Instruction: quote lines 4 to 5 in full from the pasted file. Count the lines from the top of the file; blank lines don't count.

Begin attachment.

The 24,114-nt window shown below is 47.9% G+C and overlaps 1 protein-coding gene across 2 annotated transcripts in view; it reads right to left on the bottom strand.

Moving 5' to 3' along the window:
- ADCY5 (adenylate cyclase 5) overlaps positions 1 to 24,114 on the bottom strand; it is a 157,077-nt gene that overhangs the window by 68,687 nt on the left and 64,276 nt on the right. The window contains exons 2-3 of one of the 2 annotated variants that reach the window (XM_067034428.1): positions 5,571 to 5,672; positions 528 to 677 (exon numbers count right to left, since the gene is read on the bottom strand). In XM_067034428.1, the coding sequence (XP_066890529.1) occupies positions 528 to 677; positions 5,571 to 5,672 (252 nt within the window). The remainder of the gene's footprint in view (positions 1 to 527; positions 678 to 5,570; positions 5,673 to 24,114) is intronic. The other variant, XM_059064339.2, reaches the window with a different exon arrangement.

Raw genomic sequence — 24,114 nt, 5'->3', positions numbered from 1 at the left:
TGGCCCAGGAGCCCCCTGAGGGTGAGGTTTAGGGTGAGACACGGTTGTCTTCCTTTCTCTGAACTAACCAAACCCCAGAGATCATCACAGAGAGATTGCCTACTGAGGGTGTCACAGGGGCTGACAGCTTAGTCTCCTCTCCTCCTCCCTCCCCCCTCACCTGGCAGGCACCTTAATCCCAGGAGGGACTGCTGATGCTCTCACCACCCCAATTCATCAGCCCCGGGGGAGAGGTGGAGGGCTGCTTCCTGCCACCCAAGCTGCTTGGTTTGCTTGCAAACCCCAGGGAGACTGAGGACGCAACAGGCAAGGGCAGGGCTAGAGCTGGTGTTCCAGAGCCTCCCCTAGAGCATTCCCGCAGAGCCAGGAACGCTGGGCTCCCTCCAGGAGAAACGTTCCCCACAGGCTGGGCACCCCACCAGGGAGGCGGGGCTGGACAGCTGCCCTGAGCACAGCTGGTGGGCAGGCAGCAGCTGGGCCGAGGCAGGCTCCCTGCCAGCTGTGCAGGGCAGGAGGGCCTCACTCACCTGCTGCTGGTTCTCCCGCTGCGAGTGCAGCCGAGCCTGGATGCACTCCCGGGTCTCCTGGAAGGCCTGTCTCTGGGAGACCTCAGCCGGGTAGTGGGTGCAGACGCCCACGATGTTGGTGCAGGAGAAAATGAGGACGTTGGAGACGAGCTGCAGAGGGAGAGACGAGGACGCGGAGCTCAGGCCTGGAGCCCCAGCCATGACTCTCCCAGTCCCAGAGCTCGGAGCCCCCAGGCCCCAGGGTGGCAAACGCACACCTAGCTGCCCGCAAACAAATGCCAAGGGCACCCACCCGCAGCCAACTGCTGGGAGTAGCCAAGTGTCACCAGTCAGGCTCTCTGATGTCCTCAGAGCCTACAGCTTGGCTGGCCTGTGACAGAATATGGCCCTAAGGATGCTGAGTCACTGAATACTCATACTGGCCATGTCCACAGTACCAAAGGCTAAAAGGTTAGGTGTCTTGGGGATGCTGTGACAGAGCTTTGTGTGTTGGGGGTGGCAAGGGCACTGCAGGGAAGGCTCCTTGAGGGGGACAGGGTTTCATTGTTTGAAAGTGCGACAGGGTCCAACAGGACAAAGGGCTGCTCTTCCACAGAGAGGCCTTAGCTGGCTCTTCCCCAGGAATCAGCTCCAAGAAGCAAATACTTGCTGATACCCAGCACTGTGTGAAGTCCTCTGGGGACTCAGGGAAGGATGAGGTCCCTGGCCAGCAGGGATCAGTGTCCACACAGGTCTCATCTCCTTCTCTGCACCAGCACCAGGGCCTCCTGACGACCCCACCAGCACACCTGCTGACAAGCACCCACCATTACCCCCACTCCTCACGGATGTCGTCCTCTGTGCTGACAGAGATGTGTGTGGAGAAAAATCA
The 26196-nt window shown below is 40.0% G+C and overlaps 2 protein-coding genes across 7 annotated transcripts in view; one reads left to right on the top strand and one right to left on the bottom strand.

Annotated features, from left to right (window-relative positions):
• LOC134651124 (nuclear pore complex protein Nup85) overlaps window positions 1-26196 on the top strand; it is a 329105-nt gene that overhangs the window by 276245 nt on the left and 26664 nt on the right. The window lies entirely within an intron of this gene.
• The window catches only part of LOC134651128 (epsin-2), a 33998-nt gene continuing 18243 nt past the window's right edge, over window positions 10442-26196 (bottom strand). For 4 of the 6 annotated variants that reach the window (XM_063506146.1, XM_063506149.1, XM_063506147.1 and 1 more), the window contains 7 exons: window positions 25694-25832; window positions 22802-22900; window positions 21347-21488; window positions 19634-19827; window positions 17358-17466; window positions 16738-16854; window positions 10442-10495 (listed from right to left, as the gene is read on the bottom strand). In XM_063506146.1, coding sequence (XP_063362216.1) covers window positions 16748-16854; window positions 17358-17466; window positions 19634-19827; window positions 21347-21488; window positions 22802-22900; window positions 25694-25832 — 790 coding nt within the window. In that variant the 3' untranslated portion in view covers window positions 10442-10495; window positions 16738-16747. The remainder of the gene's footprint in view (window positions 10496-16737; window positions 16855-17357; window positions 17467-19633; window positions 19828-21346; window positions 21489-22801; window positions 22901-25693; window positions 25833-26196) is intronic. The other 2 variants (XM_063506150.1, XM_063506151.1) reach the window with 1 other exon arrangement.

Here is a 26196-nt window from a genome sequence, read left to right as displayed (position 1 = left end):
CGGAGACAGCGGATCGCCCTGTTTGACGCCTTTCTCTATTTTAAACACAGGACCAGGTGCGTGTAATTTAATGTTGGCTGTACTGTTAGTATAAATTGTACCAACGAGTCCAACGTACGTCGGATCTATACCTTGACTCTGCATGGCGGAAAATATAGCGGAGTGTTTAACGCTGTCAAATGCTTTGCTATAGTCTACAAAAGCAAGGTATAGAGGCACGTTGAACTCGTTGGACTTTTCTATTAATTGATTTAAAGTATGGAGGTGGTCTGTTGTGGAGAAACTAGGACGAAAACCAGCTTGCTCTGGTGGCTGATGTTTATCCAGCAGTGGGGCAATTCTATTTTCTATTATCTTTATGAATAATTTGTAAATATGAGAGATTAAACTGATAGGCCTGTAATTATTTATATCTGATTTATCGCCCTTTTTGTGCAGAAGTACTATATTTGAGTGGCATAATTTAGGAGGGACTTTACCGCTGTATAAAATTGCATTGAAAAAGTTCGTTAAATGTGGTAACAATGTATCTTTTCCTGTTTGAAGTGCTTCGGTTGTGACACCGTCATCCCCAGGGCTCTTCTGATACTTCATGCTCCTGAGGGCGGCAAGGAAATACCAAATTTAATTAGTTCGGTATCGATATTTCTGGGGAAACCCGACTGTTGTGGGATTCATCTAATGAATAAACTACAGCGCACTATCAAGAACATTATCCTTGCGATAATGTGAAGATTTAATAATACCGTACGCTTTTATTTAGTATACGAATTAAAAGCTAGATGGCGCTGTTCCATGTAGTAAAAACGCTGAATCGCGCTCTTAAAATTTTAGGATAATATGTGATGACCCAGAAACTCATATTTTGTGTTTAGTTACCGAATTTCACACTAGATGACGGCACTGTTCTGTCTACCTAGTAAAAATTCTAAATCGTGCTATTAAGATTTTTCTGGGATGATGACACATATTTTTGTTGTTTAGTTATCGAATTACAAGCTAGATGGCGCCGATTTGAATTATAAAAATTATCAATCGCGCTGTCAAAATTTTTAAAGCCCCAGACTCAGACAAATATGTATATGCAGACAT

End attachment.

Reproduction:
Raw genomic sequence — 24,114 nt, 5'->3', positions numbered from 1 at the left:
TGGCCCAGGAGCCCCCTGAGGGTGAGGTTTAGGGTGAGACACGGTTGTCTTCCTTTCTCTGAACTAACCAAACCCCAGAGATCATCACAGAGAGATTGCCTACTGAGGGTGTCACAGGGGCTGACAGCTTAGTCTCCTCTCCTCCTCCCTCCCCCCTCACCTGGCAGGCACCTTAATCCCAGGAGGGACTGCTGATGCTCTCACCACCCCAATTCATCAGCCCCGGGGGAGAGGTGGAGGGCTGCTTCCTGCCACCCAAGCTGCTTGGTTTGCTTGCAAACCCCAGGGAGACTGAGGACGCAACAGGCAAGGGCAGGGCTAGAGCTGGTGTTCCAGAGCCTCCCCTAGAGCATTCCCGCAGAGCCAGGAACGCTGGGCTCCCTCCAGGAGAAACGTTCCCCACAGGCTGGGCACCCCACCAGGGAGGCGGGGCTGGACAGCTGCCCTGAGCACAGCTGGTGGGCAGGCAGCAGCTGGGCCGAGGCAGGCTCCCTGCCAGCTGTGCAGGGCAGGAGGGCCTCACTCACCTGCTGCTGGTTCTCCCGCTGCGAGTGCAGCCGAGCCTGGATGCACTCCCGGGTCTCCTGGAAGGCCTGTCTCTGGGAGACCTCAGCCGGGTAGTGGGTGCAGACGCCCACGATGTTGGTGCAGGAGAAAATGAGGACGTTGGAGACGAGCTGCAGAGGGAGAGACGAGGACGCGGAGCTCAGGCCTGGAGCCCCAGCCATGACTCTCCCAGTCCCAGAGCTCGGAGCCCCCAGGCCCCAGGGTGGCAAACGCACACCTAGCTGCCCGCAAACAAATGCCAAGGGCACCCACCCGCAGCCAACTGCTGGGAGTAGCCAAGTGTCACCAGTCAGGCTCTCTGATGTCCTCAGAGCCTACAGCTTGGCTGGCCTGTGACAGAATATGGCCCTAAGGATGCTGAGTCACTGAATACTCATACTGGCCATGTCCACAGTACCAAAGGCTAAAAGGTTAGGTGTCTTGGGGATGCTGTGACAGAGCTTTGTGTGTTGGGGGTGGCAAGGGCACTGCAGGGAAGGCTCCTTGAGGGGGACAGGGTTTCATTGTTTGAAAGTGCGACAGGGTCCAACAGGACAAAGGGCTGCTCTTCCACAGAGAGGCCTTAGCTGGCTCTTCCCCAGGAATCAGCTCCAAGAAGCAAATACTTGCTGATACCCAGCACTGTGTGAAGTCCTCTGGGGACTCAGGGAAGGATGAGGTCCCTGGCCAGCAGGGATCAGTGTCCACACAGGTCTCATCTCCTTCTCTGCACCAGCACCAGGGCCTCCTGACGACCCCACCAGCACACCTGCTGACAAGCACCCACCATTACCCCCACTCCTCACGGATGTCGTCCTCTGTGCTGACAGAGATGTGTGTGGAGAAAAATCA